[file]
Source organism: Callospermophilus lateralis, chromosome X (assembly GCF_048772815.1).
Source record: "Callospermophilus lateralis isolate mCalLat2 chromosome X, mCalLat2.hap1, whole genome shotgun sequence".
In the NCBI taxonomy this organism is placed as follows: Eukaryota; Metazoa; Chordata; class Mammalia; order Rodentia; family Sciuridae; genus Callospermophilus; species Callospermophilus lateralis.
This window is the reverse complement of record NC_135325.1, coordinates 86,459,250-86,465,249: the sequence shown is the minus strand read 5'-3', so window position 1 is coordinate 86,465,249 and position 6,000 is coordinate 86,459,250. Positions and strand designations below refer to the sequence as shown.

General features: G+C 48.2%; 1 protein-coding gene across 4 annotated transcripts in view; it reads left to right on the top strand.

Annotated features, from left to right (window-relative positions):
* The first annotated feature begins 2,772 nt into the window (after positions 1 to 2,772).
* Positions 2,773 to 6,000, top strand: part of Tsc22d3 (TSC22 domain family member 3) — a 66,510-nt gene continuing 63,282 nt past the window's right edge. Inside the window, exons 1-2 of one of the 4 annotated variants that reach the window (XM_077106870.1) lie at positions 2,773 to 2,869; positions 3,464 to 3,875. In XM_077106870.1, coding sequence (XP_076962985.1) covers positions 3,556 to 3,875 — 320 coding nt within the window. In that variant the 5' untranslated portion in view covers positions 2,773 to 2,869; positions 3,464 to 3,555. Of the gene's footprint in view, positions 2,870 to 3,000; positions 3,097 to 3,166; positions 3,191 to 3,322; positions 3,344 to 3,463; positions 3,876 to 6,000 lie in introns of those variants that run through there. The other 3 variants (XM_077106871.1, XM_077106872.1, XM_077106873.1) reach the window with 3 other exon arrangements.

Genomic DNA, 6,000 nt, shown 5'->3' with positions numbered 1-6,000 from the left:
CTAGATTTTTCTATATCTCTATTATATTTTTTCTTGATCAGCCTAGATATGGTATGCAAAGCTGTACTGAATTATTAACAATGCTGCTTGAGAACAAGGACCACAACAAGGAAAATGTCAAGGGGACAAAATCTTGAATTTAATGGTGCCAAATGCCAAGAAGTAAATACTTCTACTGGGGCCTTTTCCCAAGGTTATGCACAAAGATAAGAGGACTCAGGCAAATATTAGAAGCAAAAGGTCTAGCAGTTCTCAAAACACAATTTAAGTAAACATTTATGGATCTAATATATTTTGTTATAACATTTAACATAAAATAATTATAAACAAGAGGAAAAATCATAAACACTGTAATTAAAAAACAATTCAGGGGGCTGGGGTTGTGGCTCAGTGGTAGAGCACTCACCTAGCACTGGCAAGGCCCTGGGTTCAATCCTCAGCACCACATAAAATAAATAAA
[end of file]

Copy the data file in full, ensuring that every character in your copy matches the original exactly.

Source organism: Callospermophilus lateralis, chromosome X (assembly GCF_048772815.1).
Source record: "Callospermophilus lateralis isolate mCalLat2 chromosome X, mCalLat2.hap1, whole genome shotgun sequence".
In the NCBI taxonomy this organism is placed as follows: Eukaryota; Metazoa; Chordata; class Mammalia; order Rodentia; family Sciuridae; genus Callospermophilus; species Callospermophilus lateralis.
This window is the reverse complement of record NC_135325.1, coordinates 86,459,250-86,465,249: the sequence shown is the minus strand read 5'-3', so window position 1 is coordinate 86,465,249 and position 6,000 is coordinate 86,459,250. Positions and strand designations below refer to the sequence as shown.

General features: G+C 48.2%; 1 protein-coding gene across 4 annotated transcripts in view; it reads left to right on the top strand.

Annotated features, from left to right (window-relative positions):
* The first annotated feature begins 2,772 nt into the window (after positions 1 to 2,772).
* Positions 2,773 to 6,000, top strand: part of Tsc22d3 (TSC22 domain family member 3) — a 66,510-nt gene continuing 63,282 nt past the window's right edge. Inside the window, exons 1-2 of one of the 4 annotated variants that reach the window (XM_077106870.1) lie at positions 2,773 to 2,869; positions 3,464 to 3,875. In XM_077106870.1, coding sequence (XP_076962985.1) covers positions 3,556 to 3,875 — 320 coding nt within the window. In that variant the 5' untranslated portion in view covers positions 2,773 to 2,869; positions 3,464 to 3,555. Of the gene's footprint in view, positions 2,870 to 3,000; positions 3,097 to 3,166; positions 3,191 to 3,322; positions 3,344 to 3,463; positions 3,876 to 6,000 lie in introns of those variants that run through there. The other 3 variants (XM_077106871.1, XM_077106872.1, XM_077106873.1) reach the window with 3 other exon arrangements.

Genomic DNA, 6,000 nt, shown 5'->3' with positions numbered 1-6,000 from the left:
CTAGATTTTTCTATATCTCTATTATATTTTTTCTTGATCAGCCTAGATATGGTATGCAAAGCTGTACTGAATTATTAACAATGCTGCTTGAGAACAAGGACCACAACAAGGAAAATGTCAAGGGGACAAAATCTTGAATTTAATGGTGCCAAATGCCAAGAAGTAAATACTTCTACTGGGGCCTTTTCCCAAGGTTATGCACAAAGATAAGAGGACTCAGGCAAATATTAGAAGCAAAAGGTCTAGCAGTTCTCAAAACACAATTTAAGTAAACATTTATGGATCTAATATATTTTGTTATAACATTTAACATAAAATAATTATAAACAAGAGGAAAAATCATAAACACTGTAATTAAAAAACAATTCAGGGGGCTGGGGTTGTGGCTCAGTGGTAGAGCACTCACCTAGCACTGGCAAGGCCCTGGGTTCAATCCTCAGCACCACATAAAATAAATAAA